“Trauma dumping” is the kind of phrase that can elicit a painful familiarity—because it’s either something that you’ve done or has been done to you. Broadly understood as unsolicitedly talking about “trauma” in inappropriate situations to people who might be unable to process it, the term has been shrouded in debate and controversy.
The term can be problematic for a few reasons. One is that it may discourage people from talking about things they might do well to talk about, something we’ve all been encouraged to do in recent years. Another is that pop psychology has often misunderstood the word “trauma” to the point where some say it has lost its meaning.
“Trauma refers specifically to a highly personal response to an event or events that threaten a person’s life and/or bodily integrity. Trauma involves feeling shaken to our core, with a sense of being unable to control what happens to us,” clinical psychologist Divine Love Salvador told VICE.
According to Salvador, everyone has emotional wounds that are painful and distressing, but not all emotional wounds are traumatic. These wounds may be difficult, but they don’t necessarily threaten one’s sense of safety in the world (as trauma is said to do). Trauma is difficult to talk about, said Salvador, so people who struggle with it likely do not talk about it frequently.
“You can see already from these distinctions that when people use the phrase ‘trauma dumping,’ they are most probably referring to instances in which people are sharing too much, too constantly, and in inappropriate contexts about emotional hardships that are not necessarily traumatic.”
That might be a good thing, because it means the difficult emotions may be easier to deal with than what psychologists might define as “traumatic.”
The other half of the term, “dumping,” more accurately connotes what trauma dumping is. Salvador said that someone is “dumping” when they are sharing without regard for external factors and cues, like how long they have been talking or the other party’s emotions and reactions. “Dumping” also connotes that the person doing it is caught up in their needs, unaware of their impact on others. While offloading your difficult emotions, you may be bringing about, or “triggering,” negative emotions in others.
Of course, all this is not to say you shouldn’t be talking out difficult emotions, traumatic or not. It’s just about how, when, and to whom you do it. Below, Salvador shares her best tips on how to share and not dump your emotions on others.
“When we become more aware of ourselves, we become much better at taking responsibility for our emotional needs, thereby lessening our reliance on others who could be equally if not more vulnerable than us,” said Salvador.
This is not to say, of course, that the goal is to have no friends. But friendships should be founded on mutual emotional support.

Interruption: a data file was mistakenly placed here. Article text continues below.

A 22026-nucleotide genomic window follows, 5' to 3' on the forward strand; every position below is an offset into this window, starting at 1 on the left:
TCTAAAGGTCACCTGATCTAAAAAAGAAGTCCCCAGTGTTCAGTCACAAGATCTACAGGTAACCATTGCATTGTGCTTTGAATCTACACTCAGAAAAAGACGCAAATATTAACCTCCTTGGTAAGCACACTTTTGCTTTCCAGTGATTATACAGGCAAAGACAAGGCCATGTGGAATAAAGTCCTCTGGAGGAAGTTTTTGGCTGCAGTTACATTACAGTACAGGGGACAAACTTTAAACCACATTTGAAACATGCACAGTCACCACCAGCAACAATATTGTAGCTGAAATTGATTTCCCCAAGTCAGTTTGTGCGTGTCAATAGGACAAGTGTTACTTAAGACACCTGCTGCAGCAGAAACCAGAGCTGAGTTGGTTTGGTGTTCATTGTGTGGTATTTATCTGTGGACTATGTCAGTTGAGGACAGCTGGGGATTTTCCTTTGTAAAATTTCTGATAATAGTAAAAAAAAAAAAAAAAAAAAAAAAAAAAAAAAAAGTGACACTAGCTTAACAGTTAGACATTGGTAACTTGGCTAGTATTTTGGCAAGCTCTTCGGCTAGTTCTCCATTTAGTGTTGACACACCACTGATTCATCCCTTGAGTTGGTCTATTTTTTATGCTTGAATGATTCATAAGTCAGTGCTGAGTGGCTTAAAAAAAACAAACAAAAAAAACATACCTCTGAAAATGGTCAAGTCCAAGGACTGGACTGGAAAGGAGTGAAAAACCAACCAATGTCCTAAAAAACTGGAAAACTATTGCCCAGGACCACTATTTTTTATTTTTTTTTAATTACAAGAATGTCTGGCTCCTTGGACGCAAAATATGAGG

Salvador said that we can cultivate healthy self-awareness by asking questions like: What am I looking for when I share my emotions? Can I sense when the other person is becoming uncomfortable? Are there other ways by which I can secure my emotional needs? Am I taking up pretty much the whole space in this relationship and our conversations?
Recognize how “dumping” affects others
It’s easy to get swept away in the relief of talking about our problems. So easy that we forget how it might make whoever we’re talking to feel. How they feel is partly determined by their capacity to listen, their own mental health, and the norms of the situation or nature of the relationship, Salvador said.
“Some people could be distressed by overly detailed disclosures of emotional hardship because such remind them of their own troubles. Some people could feel stressed out by what comes across to them as information they didn’t ask for and don’t have the wherewithal to do anything about. Some people may not mind, at least in the first instance. I think when it is a repeated occurrence, people are [more likely] to mind it,” she said.
It’s good for you to talk about your emotions, but see first if you might need to issue a “trigger warning.”
Define and respect boundaries
“Oversharing in a relationship could be an indicator of a boundary problem,” said Salvador.
She advised asking yourself where the boundaries in your friendships lie. How much of your burden can a friend share? How often? Is the specific problem you want to talk about something your friend has the headspace to handle?
The answers to those questions will help us define our boundaries.
Remember who you are beyond your pains
Sometimes, we fixate on our problems as a way to distract ourselves from asking potentially difficult but important questions.
Salvador encourages people to get to know themselves, beyond their achievements and pains, by asking questions like: Who am I outside of what I do or have done in my life? Who is this person who is in pain? How have I tried to protect myself? How have my self protections shaped my relationships and life?
Asking these questions not only frees people from the loops of “trauma dumping,” but also helps them take steps towards actually resolving their problems.
Seek professional help
Of course, even after practicing the steps above, some pain may remain—and it’s important to talk about it.
“If circumstances and resources allow, seek professional therapy support, so that the process of reckoning and coming to terms is not so lonely,” Salvador said. “Because you will have a trained therapist trudging alongside you in what is sure to be a difficult journey requiring courage.”
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